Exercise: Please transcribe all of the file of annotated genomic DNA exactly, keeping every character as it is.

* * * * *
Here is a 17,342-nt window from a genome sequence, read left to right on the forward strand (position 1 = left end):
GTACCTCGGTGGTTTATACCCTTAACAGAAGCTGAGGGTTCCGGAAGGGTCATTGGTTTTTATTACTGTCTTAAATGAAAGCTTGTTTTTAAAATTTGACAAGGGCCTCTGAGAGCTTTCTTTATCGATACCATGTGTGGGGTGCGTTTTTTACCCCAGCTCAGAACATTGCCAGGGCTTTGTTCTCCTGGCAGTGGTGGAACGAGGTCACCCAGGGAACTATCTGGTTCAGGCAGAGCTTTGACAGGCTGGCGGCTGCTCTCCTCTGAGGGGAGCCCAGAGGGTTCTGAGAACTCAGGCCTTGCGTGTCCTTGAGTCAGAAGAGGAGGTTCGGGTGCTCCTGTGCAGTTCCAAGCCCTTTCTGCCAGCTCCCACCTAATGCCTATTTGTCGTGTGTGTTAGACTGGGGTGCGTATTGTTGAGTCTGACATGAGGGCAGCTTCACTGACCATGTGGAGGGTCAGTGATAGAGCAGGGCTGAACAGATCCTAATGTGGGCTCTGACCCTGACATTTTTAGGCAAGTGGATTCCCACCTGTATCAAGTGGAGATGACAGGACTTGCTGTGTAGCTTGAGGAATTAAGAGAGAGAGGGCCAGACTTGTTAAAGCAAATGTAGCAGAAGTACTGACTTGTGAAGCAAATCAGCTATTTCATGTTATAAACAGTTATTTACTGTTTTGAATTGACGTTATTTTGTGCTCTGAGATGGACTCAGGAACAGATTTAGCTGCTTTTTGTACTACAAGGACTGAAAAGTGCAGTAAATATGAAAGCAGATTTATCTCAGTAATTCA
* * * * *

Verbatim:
Here is a 17,342-nt window from a genome sequence, read left to right on the forward strand (position 1 = left end):
GTACCTCGGTGGTTTATACCCTTAACAGAAGCTGAGGGTTCCGGAAGGGTCATTGGTTTTTATTACTGTCTTAAATGAAAGCTTGTTTTTAAAATTTGACAAGGGCCTCTGAGAGCTTTCTTTATCGATACCATGTGTGGGGTGCGTTTTTTACCCCAGCTCAGAACATTGCCAGGGCTTTGTTCTCCTGGCAGTGGTGGAACGAGGTCACCCAGGGAACTATCTGGTTCAGGCAGAGCTTTGACAGGCTGGCGGCTGCTCTCCTCTGAGGGGAGCCCAGAGGGTTCTGAGAACTCAGGCCTTGCGTGTCCTTGAGTCAGAAGAGGAGGTTCGGGTGCTCCTGTGCAGTTCCAAGCCCTTTCTGCCAGCTCCCACCTAATGCCTATTTGTCGTGTGTGTTAGACTGGGGTGCGTATTGTTGAGTCTGACATGAGGGCAGCTTCACTGACCATGTGGAGGGTCAGTGATAGAGCAGGGCTGAACAGATCCTAATGTGGGCTCTGACCCTGACATTTTTAGGCAAGTGGATTCCCACCTGTATCAAGTGGAGATGACAGGACTTGCTGTGTAGCTTGAGGAATTAAGAGAGAGAGGGCCAGACTTGTTAAAGCAAATGTAGCAGAAGTACTGACTTGTGAAGCAAATCAGCTATTTCATGTTATAAACAGTTATTTACTGTTTTGAATTGACGTTATTTTGTGCTCTGAGATGGACTCAGGAACAGATTTAGCTGCTTTTTGTACTACAAGGACTGAAAAGTGCAGTAAATATGAAAGCAGATTTATCTCAGTAATTCA